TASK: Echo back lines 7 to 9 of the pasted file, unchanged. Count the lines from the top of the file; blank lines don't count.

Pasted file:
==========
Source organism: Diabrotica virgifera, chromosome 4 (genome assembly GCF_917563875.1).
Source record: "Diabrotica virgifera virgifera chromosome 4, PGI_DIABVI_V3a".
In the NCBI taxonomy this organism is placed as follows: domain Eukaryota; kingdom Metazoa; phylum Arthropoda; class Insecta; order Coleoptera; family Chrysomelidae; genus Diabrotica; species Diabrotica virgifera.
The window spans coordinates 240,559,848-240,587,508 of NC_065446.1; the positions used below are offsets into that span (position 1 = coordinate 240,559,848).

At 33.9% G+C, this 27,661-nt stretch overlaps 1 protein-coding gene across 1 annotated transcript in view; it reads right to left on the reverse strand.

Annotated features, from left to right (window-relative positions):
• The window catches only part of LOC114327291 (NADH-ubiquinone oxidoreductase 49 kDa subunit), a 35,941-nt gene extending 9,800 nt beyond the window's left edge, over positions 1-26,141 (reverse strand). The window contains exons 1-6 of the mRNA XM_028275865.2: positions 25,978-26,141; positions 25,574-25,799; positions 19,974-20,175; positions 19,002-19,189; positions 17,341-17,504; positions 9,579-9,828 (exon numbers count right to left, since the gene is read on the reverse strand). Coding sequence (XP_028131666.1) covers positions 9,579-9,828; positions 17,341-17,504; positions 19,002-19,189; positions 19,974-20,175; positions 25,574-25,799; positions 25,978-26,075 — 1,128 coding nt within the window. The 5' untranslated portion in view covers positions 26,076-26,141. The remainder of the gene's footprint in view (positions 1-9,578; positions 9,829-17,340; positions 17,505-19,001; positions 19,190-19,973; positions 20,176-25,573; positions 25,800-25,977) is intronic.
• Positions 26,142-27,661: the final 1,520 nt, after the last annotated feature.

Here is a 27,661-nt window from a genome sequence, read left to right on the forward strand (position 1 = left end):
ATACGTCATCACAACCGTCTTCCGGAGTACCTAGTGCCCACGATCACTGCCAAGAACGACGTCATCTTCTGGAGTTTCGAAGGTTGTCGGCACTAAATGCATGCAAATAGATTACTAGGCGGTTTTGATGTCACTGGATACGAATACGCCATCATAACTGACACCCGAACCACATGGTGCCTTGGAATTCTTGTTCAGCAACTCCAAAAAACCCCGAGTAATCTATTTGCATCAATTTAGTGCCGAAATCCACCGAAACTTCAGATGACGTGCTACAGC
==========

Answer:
• The window catches only part of LOC114327291 (NADH-ubiquinone oxidoreductase 49 kDa subunit), a 35,941-nt gene extending 9,800 nt beyond the window's left edge, over positions 1-26,141 (reverse strand). The window contains exons 1-6 of the mRNA XM_028275865.2: positions 25,978-26,141; positions 25,574-25,799; positions 19,974-20,175; positions 19,002-19,189; positions 17,341-17,504; positions 9,579-9,828 (exon numbers count right to left, since the gene is read on the reverse strand). Coding sequence (XP_028131666.1) covers positions 9,579-9,828; positions 17,341-17,504; positions 19,002-19,189; positions 19,974-20,175; positions 25,574-25,799; positions 25,978-26,075 — 1,128 coding nt within the window. The 5' untranslated portion in view covers positions 26,076-26,141. The remainder of the gene's footprint in view (positions 1-9,578; positions 9,829-17,340; positions 17,505-19,001; positions 19,190-19,973; positions 20,176-25,573; positions 25,800-25,977) is intronic.
• Positions 26,142-27,661: the final 1,520 nt, after the last annotated feature.

Here is a 27,661-nt window from a genome sequence, read left to right on the forward strand (position 1 = left end):